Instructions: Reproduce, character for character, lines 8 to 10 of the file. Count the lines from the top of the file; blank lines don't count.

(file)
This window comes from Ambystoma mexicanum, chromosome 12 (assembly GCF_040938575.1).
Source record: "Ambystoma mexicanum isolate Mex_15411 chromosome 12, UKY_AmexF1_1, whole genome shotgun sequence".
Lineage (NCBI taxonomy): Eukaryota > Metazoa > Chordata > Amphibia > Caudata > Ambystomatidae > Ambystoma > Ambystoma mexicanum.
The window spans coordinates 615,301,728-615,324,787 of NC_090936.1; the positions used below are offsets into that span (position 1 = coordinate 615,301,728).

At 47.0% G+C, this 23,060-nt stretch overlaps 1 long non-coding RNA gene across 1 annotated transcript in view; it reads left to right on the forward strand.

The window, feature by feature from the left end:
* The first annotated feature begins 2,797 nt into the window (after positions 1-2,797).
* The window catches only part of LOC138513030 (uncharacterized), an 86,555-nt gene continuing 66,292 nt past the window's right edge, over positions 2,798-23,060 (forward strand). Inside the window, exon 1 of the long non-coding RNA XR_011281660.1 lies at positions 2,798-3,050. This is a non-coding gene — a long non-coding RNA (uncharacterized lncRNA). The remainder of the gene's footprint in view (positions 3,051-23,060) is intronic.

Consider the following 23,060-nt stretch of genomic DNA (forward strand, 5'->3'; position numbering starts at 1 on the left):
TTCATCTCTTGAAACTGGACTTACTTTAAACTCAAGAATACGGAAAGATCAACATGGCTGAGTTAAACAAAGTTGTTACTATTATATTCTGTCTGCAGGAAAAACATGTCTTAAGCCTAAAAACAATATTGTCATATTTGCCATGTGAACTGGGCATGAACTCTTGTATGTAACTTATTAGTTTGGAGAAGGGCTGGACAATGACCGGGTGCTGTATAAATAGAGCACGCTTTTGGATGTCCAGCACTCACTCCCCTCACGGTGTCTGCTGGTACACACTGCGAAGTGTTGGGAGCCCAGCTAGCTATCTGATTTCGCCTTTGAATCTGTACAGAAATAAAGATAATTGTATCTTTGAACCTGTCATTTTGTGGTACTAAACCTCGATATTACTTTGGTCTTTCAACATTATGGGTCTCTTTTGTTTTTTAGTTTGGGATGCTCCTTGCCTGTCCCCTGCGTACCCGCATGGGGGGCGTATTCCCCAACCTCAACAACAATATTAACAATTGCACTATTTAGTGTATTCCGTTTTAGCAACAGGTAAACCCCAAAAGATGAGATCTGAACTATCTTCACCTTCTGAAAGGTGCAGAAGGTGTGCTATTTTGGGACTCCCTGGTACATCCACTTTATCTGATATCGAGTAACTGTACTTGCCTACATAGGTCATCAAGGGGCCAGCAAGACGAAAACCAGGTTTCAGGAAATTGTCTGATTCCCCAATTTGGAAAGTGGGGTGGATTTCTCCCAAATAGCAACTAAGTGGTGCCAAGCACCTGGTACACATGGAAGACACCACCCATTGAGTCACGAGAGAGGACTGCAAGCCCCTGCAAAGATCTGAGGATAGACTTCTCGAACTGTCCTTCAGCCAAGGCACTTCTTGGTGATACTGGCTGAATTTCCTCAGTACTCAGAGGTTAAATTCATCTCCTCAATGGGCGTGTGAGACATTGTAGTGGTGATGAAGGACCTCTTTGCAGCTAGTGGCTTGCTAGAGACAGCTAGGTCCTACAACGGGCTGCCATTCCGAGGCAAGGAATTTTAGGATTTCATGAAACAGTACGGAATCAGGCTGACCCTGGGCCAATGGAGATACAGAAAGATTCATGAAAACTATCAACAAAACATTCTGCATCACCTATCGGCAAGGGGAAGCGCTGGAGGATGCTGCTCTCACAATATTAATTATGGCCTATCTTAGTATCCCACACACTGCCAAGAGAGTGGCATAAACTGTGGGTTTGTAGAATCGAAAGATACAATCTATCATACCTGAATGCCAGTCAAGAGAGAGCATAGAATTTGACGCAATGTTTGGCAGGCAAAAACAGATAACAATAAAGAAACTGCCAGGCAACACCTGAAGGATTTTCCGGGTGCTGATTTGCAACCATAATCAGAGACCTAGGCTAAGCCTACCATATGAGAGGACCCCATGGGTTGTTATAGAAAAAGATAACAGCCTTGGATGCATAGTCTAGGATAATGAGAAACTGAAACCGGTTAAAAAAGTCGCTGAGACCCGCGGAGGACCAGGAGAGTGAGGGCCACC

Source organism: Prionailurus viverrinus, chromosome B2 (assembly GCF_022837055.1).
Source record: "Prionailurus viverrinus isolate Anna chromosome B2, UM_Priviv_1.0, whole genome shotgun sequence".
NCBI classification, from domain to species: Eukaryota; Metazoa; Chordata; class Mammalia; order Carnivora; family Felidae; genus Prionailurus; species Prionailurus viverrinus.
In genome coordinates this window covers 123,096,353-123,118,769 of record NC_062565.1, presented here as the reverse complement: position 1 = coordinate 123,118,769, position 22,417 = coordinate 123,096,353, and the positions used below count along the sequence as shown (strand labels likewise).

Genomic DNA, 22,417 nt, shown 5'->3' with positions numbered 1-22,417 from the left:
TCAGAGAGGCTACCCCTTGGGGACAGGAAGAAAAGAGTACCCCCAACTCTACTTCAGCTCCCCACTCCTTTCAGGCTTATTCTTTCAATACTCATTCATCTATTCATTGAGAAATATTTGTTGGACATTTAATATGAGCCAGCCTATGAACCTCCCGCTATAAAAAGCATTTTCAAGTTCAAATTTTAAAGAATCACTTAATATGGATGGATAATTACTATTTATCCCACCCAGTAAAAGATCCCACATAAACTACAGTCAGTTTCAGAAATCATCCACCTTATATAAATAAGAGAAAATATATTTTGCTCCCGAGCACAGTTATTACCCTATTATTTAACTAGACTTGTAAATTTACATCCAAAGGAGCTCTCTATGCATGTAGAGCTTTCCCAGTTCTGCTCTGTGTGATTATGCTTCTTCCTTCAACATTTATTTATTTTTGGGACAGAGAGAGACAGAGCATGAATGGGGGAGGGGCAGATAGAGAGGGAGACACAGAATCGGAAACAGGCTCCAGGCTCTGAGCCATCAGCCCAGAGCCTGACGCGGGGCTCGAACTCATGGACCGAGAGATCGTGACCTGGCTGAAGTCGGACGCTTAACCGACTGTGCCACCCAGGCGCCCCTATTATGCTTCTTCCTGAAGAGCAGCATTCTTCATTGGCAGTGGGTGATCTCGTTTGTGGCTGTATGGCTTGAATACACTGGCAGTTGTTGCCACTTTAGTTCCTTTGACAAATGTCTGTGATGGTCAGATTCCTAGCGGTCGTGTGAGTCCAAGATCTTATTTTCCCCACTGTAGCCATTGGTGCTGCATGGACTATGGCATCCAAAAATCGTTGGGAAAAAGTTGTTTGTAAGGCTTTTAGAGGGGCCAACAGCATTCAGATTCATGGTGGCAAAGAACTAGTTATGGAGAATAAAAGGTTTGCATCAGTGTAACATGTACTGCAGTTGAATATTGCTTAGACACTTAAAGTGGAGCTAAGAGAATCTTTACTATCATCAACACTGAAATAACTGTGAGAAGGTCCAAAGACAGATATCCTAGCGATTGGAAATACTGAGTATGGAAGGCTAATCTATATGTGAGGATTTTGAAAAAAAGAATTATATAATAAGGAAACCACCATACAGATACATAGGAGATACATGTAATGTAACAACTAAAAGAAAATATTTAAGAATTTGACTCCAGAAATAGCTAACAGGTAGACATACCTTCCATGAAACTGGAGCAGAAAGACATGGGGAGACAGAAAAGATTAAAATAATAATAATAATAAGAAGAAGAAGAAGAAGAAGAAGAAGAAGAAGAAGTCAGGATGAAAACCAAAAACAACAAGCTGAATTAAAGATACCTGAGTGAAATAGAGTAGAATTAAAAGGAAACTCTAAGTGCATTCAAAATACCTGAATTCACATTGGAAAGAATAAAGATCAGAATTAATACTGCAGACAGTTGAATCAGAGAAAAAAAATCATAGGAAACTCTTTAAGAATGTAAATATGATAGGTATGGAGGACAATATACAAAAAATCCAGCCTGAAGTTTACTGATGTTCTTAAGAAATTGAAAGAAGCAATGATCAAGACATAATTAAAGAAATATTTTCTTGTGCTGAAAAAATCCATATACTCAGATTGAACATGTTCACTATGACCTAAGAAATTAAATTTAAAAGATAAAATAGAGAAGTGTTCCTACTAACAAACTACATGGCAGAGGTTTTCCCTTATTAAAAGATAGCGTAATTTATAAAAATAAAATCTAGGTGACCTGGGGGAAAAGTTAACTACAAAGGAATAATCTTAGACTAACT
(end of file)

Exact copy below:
* The window catches only part of LOC138513030 (uncharacterized), an 86,555-nt gene continuing 66,292 nt past the window's right edge, over positions 2,798-23,060 (forward strand). Inside the window, exon 1 of the long non-coding RNA XR_011281660.1 lies at positions 2,798-3,050. This is a non-coding gene — a long non-coding RNA (uncharacterized lncRNA). The remainder of the gene's footprint in view (positions 3,051-23,060) is intronic.

Consider the following 23,060-nt stretch of genomic DNA (forward strand, 5'->3'; position numbering starts at 1 on the left):
TTCATCTCTTGAAACTGGACTTACTTTAAACTCAAGAATACGGAAAGATCAACATGGCTGAGTTAAACAAAGTTGTTACTATTATATTCTGTCTGCAGGAAAAACATGTCTTAAGCCTAAAAACAATATTGTCATATTTGCCATGTGAACTGGGCATGAACTCTTGTATGTAACTTATTAGTTTGGAGAAGGGCTGGACAATGACCGGGTGCTGTATAAATAGAGCACGCTTTTGGATGTCCAGCACTCACTCCCCTCACGGTGTCTGCTGGTACACACTGCGAAGTGTTGGGAGCCCAGCTAGCTATCTGATTTCGCCTTTGAATCTGTACAGAAATAAAGATAATTGTATCTTTGAACCTGTCATTTTGTGGTACTAAACCTCGATATTACTTTGGTCTTTCAACATTATGGGTCTCTTTTGTTTTTTAGTTTGGGATGCTCCTTGCCTGTCCCCTGCGTACCCGCATGGGGGGCGTATTCCCCAACCTCAACAACAATATTAACAATTGCACTATTTAGTGTATTCCGTTTTAGCAACAGGTAAACCCCAAAAGATGAGATCTGAACTATCTTCACCTTCTGAAAGGTGCAGAAGGTGTGCTATTTTGGGACTCCCTGGTACATCCACTTTATCTGATATCGAGTAACTGTACTTGCCTACATAGGTCATCAAGGGGCCAGCAAGACGAAAACCAGGTTTCAGGAAATTGTCTGATTCCCCAATTTGGAAAGTGGGGTGGATTTCTCCCAAATAGCAACTAAGTGGTGCCAAGCACCTGGTACACATGGAAGACACCACCCATTGAGTCACGAGAGAGGACTGCAAGCCCCTGCAAAGATCTGAGGATAGACTTCTCGAACTGTCCTTCAGCCAAGGCACTTCTTGGTGATACTGGCTGAATTTCCTCAGTACTCAGAGGTTAAATTCATCTCCTCAATGGGCGTGTGAGACATTGTAGTGGTGATGAAGGACCTCTTTGCAGCTAGTGGCTTGCTAGAGACAGCTAGGTCCTACAACGGGCTGCCATTCCGAGGCAAGGAATTTTAGGATTTCATGAAACAGTACGGAATCAGGCTGACCCTGGGCCAATGGAGATACAGAAAGATTCATGAAAACTATCAACAAAACATTCTGCATCACCTATCGGCAAGGGGAAGCGCTGGAGGATGCTGCTCTCACAATATTAATTATGGCCTATCTTAGTATCCCACACACTGCCAAGAGAGTGGCATAAACTGTGGGTTTGTAGAATCGAAAGATACAATCTATCATACCTGAATGCCAGTCAAGAGAGAGCATAGAATTTGACGCAATGTTTGGCAGGCAAAAACAGATAACAATAAAGAAACTGCCAGGCAACACCTGAAGGATTTTCCGGGTGCTGATTTGCAACCATAATCAGAGACCTAGGCTAAGCCTACCATATGAGAGGACCCCATGGGTTGTTATAGAAAAAGATAACAGCCTTGGATGCATAGTCTAGGATAATGAGAAACTGAAACCGGTTAAAAAAGTCGCTGAGACCCGCGGAGGACCAGGAGAGTGAGGGCCACC